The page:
The Efforts of a Nutritionist, Vital Plant-Based Options for Students with Dietary Restrictions | News

Tucked between the buildings on the north side of campus is a small but important piece of the campus dining puzzle – the UofA’s own freight farm.

Inside Chartwells Freight Farm, an indoor hydroponic produce garden housed in a former shipping container, Chartwells intern Janeth Jaen takes farm-to-table expression to a new level. What sets this farm’s delivery system apart from others around town is that it doesn’t need fuel transportation – Jaen simply pushes a handcart across campus to deliver lettuce to where she must go.

The hydroponic farm produces about 410 heads of head lettuce each week for the salad restaurant Where the Wild Greens AR, which has two locations on campus, Jaen said. The restaurant also offers other lettuce options that aren’t grown on campus, for those who don’t like butterhead.

To grow Freight Farm’s lettuce, Jaen spends his time watering, harvesting and controlling the indoor climate using a control panel inside the recycled shipping container.

“The freight farm is a controlled environment,” Jaen said. “He can control everything with software. There are all these solutions and nutrients and water flowing every day and you have to calibrate these things. It’s just a matter of doing these tasks every week and making sure the farm is supplying as it should.

Growing lettuce on campus is important because if people pass by the cargo farm, it could pique their interest and they’re more likely to try restaurant options serving farm-to-table produce, said Jaen.

“Lettuce is one of those ingredients that people who want to be healthier are always looking for, and having a good amount of lettuce also helps the whole campus see that there is enough for everyone,” said she declared. “If you constantly see lettuce and it’s grown here, I feel like it’s exciting for people.”

Where Wild Greens AR is one of the few restaurants on campus to offer vegan and vegetarian options for students and faculty, and is a frequent stop for senior Caroline Wagner, a vegan student.

Eating at the same place three to four times a week has taken its toll on Wagner as someone who has dietary restrictions and is looking for more diverse menu options, she said.

“The food is not only nutritious for your body, but it’s also a pleasant experience, and I think when you walk in and see the same chicken fillets three days in a row and the same soggy squash and zucchini, it’s a disappointment to eat,” Wagner said.

Wagner believes students should be able to feel a sense of belonging when visiting restaurants on campus, especially those with food allergies who have never eaten on campus before, she said. .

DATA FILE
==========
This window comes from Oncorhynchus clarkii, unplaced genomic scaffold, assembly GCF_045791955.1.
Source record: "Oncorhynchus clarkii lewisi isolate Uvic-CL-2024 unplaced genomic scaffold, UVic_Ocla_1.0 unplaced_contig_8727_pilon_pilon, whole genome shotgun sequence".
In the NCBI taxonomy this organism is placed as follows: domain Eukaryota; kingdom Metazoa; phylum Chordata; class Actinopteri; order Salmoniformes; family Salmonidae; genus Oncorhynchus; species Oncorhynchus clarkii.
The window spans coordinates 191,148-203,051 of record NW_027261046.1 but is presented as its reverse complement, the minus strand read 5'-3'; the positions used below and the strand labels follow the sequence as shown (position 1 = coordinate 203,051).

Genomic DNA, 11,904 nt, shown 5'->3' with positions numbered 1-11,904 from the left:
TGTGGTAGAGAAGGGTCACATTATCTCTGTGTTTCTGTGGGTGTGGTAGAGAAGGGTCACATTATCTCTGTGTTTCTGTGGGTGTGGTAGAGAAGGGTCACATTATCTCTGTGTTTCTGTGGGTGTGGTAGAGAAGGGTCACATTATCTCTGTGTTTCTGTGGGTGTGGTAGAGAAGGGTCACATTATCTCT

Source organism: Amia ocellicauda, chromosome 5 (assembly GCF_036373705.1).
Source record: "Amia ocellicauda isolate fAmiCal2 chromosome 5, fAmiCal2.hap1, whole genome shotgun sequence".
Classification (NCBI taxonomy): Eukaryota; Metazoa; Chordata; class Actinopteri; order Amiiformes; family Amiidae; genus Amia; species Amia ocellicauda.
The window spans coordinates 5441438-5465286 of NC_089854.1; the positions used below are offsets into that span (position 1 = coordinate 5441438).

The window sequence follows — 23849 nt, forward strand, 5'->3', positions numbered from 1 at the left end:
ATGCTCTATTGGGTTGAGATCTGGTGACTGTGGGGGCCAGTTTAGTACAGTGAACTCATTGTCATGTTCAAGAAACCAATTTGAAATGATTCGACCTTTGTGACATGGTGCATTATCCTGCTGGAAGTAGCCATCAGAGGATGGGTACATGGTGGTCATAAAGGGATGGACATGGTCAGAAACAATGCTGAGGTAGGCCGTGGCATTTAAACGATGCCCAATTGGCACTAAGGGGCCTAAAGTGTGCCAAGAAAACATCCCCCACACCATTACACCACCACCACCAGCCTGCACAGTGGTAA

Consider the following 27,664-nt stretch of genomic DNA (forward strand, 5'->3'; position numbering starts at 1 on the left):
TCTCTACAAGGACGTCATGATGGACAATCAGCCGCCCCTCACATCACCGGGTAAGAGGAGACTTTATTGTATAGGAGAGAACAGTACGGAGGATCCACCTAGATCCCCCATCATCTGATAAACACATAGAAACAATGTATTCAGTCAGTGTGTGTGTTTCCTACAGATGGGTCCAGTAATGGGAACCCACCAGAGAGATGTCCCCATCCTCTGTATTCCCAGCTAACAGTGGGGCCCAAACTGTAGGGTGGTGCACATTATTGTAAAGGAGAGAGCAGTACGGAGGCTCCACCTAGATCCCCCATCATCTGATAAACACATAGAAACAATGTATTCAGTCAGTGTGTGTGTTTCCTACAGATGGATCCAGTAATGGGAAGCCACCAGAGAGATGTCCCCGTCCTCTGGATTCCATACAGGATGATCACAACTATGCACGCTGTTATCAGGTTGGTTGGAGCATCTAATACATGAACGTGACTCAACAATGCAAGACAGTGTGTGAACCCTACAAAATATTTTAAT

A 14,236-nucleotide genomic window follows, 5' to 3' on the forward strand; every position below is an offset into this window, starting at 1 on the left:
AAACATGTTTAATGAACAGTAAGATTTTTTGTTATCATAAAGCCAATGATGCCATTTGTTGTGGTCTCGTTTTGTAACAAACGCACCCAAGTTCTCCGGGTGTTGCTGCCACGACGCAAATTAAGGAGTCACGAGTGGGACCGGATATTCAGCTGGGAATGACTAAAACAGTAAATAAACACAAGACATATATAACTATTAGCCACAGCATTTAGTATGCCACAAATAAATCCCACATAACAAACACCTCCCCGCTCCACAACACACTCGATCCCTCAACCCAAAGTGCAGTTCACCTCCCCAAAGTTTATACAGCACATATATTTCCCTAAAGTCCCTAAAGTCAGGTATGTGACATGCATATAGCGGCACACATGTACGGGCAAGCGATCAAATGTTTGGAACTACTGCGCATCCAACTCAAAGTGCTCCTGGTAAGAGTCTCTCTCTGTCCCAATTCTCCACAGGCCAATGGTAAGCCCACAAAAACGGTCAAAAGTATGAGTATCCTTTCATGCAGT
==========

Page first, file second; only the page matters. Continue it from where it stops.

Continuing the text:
That’s where Ashton Julian, the university’s director of nutrition and wellness, comes in. Julian’s role is to provide support to students with food allergies and dietary restrictions. Most of the time, students are unaware of what the campus can provide in terms of food resources, she said.

“We really encourage students to speak up if they have specific dietary needs, and my job is to meet them one-on-one and make sure we provide the tools and resources so they can be more comfortable eating on campus. ,” she said.

Julian was hired in late October 2021 and has made it his goal to be accessible to students who have dietary needs, she said. She works the line at the Green Table, a food station at 1021 Food Hall whose cooks avoid the eight major food allergens: milk, eggs, fish, shellfish, tree nuts, peanuts, wheat and soy.

“The goal was for students to see me every day and hopefully be more comfortable coming to us and voicing their concerns or just getting to know me and hopefully doing the transition from eating at home to college a bit more (smooth),’ said Julien.

Despite the presence of restaurants on campus that can accommodate students with dietary restrictions, it can be daunting for students in need of assistance to reach out, Wagner said.

Wagner sometimes feels like an outsider because of her dietary needs, and she thinks such feelings can be a barrier for students with dietary restrictions or who just want to try plant-based products, especially if they suffer from heart disease. social anxiety, she said.

For several Wagner meals, she finds herself lining up for vegan food, she said. Not everyone has the time or patience for this, and she knows students who were previously vegan or vegetarian who dropped out because eating on campus with these restrictions was too difficult, she said.

For students who don’t have the option to stop being vegan or vegetarian, it can be difficult to get the food they need in a timely and healthy way.

“At True Burger, they don’t have the ability to not cook tainted burgers right now,” Wagner said. “Cross-contamination doesn’t violate my ethics, but it’s a bummer for people and it violates some people’s veganism.”

Since cross contamination is a deal breaker for some students on campus, especially those with severe food allergies, they are often forced to depend on Where the Wild Greens AR and Green Table for their daily food needs. restoration.

“I think there’s a bit of a stigma around on-campus dining and dietary restrictions, just from anecdotal evidence that I’ve heard,” Wagner said. “I just feel like there has to be something to make it feel like you’re not so much someone who needs to be accommodated, but more of another option available.”

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